Will genome engineering allow genetically altered (GA) mice to be produced on the background strain most suited to subsequent research, instead of strains which are technically more suited to transgenesis?
Anyone who is a member of a forum or mail list, where transgenic techniques are discussed, will know that comparing the technical performances of background strains is a frequent topic of discussion. For those running a technical service with a focus on delivering GA mice to research groups, attributes such as superovulation rates, the success of microinjection and the number of pups born from embryo transfers are all key performance indicators.
Forever variable behaviour (FVB)
During the 1970s FVB, a strain familiar to many transgenic scientists, was developed from the controlled inbreeding of outbred Swiss mice. Developed to explore the genetic basis of sensitivity to histamine challenge post pertussis vaccination, this strain has been much more widely used in transgenesis. With large prominent pronuclei facilitating microinjection and high fecundity, FVB were the preferred strain for many transgenic experiments over the last two decades. Indeed, the original paper describing their suitability for transgenic analyses (Takedo et al 1991) has been cited over 500 times!
Using fewer embryo donors and achieving a high success rate in terms of producing transgenic founders, FVB mice have been used to efficiently generate many different mutant lines for gene regulation and expression studies. These studies have been essential in revealing, amongst other things, the regulatory elements controlling in vivo gene expression.
However, for other studies the genetic background of the FVB strain has compromised and confused analysis. For example, the pre-disposition of this strain to traits such as variable central nervous system lesions, withdrawn social interactions (Price et al 1998), seizures (Goelz et al 1998) and arrhythmic circadian activity (Pugh et al 2004) has led to its use in neurobehavioural studies being deemed as inappropriate.
F2- second best?
F1 or F2 crosses lend an alternative to the inbred FVB strain, still giving high yields of embryos, which are straight-forward to microinject and result in high birth rates. Harvested embryos routinely include those resulting from either the F1 cross of CBA or DBA x C57BL/6 strains, or their subsequent intercross, resulting in F2 embryos.
However, as previous blogs in this series have highlighted, background strain really does matter in terms of phenotypic robustness, relevance and reproducibility. Extensive backcrossing can of course reduce the contribution of the background microinjected, however significant ‘passenger’ mutations with the potential to confound phenotypic analysis remain, even in congenic lines (Vanden Berghr et al 2015).
Invest in the future
Of course there will be many valid scientific arguments for the continued use of strains such as FVB or F2 embryos for experiments. However, the fact that they are technically easier to use or have been used historically needs to be challenged. A high embryo yield does indeed reduce the number of animals requiring superovulation, but doesn’t the number of animals used to backcross the subsequent transgenic lines outweigh this particular efficiency? Producing mice on backgrounds such as FVB for studies such as neurodegeneration has proven to confuse and confound experimental results. In the age of genome engineering, surely a more appropriate, suitably efficient way forward, is to select the background strain most suited to your research?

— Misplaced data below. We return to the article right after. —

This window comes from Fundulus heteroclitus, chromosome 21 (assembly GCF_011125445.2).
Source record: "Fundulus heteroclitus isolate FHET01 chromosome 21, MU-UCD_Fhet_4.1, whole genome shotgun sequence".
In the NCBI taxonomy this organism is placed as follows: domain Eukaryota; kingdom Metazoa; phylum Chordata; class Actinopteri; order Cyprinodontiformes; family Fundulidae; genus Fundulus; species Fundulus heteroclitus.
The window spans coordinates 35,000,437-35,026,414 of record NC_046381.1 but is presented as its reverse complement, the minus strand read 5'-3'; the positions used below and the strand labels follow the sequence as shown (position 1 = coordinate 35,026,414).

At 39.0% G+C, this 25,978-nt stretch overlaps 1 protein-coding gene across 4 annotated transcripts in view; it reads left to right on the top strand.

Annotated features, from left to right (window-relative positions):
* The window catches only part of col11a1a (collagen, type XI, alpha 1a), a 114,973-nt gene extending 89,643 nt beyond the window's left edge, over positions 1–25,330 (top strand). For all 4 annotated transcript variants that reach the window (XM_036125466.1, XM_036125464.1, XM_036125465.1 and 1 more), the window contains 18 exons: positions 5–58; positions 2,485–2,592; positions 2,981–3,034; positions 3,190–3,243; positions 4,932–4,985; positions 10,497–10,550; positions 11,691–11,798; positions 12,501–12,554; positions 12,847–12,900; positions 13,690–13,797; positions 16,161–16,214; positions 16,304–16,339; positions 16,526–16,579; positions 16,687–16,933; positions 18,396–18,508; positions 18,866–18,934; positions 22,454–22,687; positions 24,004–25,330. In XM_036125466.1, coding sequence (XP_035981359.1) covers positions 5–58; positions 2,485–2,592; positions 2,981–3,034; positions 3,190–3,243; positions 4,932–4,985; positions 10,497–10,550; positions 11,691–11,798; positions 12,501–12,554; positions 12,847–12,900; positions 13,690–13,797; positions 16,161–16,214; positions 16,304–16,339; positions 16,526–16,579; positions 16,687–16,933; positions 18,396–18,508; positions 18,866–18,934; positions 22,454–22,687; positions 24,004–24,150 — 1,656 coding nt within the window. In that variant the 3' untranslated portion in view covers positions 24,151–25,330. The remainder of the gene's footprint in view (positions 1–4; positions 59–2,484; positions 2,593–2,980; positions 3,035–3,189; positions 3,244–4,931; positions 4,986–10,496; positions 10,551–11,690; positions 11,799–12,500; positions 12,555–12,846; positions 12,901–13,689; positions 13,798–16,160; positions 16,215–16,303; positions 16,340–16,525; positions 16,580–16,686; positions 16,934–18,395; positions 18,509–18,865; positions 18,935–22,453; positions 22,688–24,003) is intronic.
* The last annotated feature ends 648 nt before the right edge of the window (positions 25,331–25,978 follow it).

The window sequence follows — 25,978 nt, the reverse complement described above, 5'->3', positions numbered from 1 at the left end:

Transgenic services are often assessed by their efficiency. However, ensuring that the minimum number of animals are used for microinjection and that the highest efficiency of transgenesis is attained, may contradict the scientific aims of the project and fail to lay sound foundations for future research. Surely we should judge a technical service, not only by the transgenic lines it generates, but also the scientific impact of these lines. The time and additional animals spent using technically more difficult strains in transgenesis, will be repaid many times over in the subsequent quality of reproducible genetic research.
Taketo M, Schroeder AC, Mobraaten LE, et al. (1991). FVB/N: an inbred mouse strain preferable for transgenic analyses. Proc Natl Acad Sci U S A Mar15;88(6):2065-9
Vanden Berghe T, Hulpiau P, Martens L, et al. (2015). Passenger Mutations Confound Interpretation of All Genetically Modified Congenic Mice. Immunity. Jul 21;43(1):200-9. doi: 10.1016/j.immuni.2015.06.011. Epub 2015 Jul 7.
Goelz MF, Mahler J, Harry J, et al. (1998) Neuropathologic findings associated with seizures in FVB mice. Lab Anim Sci. Feb;48(1):34-7.
Price DL, Tanzi RE, Borchelt DR, et al. (1998). Alzheimer's disease: genetic studies and transgenic models. Annu Rev Genet. 1998;32:461-93. Review.
Pugh PL, Ahmed SF, Smith MI, et al. (2004) A behavioural characterisation of the FVB/N mouse strain. Behav Brain Res. 2004 Dec 6;155(2):283-9. doi: 10.1016/j.bbr.2004.04.021
By Sara Wells, MRC Harwell
Last updated: July 2016